Thursday, 12 July 2018

Park Hall Gardens

You know a garden is good when it inspires to you change your own garden design. Park Hall Gardens in the Chesterfield suburb of Walton has two acres of grounds with formal areas, woodland, pleached circle, gravel garden and masses of roses.
The house itself is Grade II listed with parts of it dating from the 16th and 17th century. It was once the centre of a much larger estate. Most of the farmland that surrounded it is now housing but there's plenty left for gardening.
One of the star attractions in the garden is the pleached circle. The owners originally tried it with non-fruiting pears but it didn't take. They tried it again with hornbeam trees and with the apricot coloured roses it really is the perfect romantic space.

In the middle is a sunken garden with a small pond with metal heron. Looking straight on you can see through to the next section of the garden.
There's another water feature further on but this one is a simple fountain surrounded by some shady spots.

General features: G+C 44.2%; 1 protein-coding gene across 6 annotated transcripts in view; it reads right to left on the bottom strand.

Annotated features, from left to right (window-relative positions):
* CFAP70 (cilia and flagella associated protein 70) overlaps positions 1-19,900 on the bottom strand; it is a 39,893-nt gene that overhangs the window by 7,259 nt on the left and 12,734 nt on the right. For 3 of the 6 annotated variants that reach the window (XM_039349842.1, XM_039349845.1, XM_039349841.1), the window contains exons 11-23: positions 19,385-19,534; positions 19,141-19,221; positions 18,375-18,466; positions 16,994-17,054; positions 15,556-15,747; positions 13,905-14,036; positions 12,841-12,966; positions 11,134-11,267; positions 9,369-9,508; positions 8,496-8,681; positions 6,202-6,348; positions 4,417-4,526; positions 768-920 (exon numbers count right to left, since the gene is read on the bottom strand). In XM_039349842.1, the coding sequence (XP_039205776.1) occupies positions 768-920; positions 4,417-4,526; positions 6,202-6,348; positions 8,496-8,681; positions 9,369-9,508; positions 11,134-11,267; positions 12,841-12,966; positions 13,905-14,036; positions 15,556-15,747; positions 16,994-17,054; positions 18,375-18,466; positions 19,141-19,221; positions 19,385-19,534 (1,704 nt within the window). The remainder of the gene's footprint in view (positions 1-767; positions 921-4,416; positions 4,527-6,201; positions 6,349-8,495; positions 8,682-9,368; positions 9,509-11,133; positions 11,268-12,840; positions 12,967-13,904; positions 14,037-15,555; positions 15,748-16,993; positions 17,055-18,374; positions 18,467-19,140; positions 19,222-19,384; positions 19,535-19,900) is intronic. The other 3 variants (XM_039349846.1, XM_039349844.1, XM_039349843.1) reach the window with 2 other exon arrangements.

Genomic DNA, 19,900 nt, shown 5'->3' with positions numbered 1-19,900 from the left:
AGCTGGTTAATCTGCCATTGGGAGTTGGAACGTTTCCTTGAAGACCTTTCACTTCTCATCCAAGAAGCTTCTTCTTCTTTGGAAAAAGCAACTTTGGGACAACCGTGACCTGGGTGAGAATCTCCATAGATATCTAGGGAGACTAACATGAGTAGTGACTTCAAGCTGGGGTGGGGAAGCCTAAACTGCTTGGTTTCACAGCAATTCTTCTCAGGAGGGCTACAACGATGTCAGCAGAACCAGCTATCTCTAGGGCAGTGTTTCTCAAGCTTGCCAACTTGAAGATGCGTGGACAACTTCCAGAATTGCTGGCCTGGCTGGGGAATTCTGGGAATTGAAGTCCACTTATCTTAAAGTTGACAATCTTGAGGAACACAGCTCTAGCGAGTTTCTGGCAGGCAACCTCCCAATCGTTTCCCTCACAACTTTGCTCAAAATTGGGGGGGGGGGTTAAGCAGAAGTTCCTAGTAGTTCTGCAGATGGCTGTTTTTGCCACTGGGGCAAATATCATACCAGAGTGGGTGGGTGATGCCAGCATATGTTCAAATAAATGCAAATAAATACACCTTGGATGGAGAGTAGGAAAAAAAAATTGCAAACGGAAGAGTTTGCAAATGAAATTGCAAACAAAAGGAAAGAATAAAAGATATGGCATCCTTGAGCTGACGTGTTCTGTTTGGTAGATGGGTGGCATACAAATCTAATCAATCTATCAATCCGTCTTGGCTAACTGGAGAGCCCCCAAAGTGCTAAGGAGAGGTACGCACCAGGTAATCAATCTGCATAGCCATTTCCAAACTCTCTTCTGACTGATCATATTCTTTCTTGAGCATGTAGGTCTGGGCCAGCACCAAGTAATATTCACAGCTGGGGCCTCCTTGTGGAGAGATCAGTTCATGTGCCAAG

In the woodland areas paths take you up gentle slopes. Native trees mix with acers with greens of all shades across the palate. 

My eye is always caught by a hydrangea and this one is a little bit different. It is the climbing variety petiolaris which has delicate white flowers in a lacecap style. The bonus is that it also grows well up a north facing wall.
With so much space to tend it's no surprise that the compost bins take up the amount of space of many people's entire garden!
Whatever the size of your garden there are so many ideas you can use at home. The plants on these steps are waiting to be potted out but you could set up a very colourful display.
This is the part of the garden that has inspired us to change our own. Our lawn has never been up to much and is so small it's barely worth getting the mower out. My beloved rosemary bush has died so needs to come out. As we have a huge redcurrant bush at the allotment I no longer need the redcurrants at home which grow against the sun-soaked wall. So the lawn looks set to go to be replaced by gravel and sun-loving plants will take the place of fruit in the borders.

The garden is open by arrangement for groups of 10+ on behalf of the National Garden Scheme.

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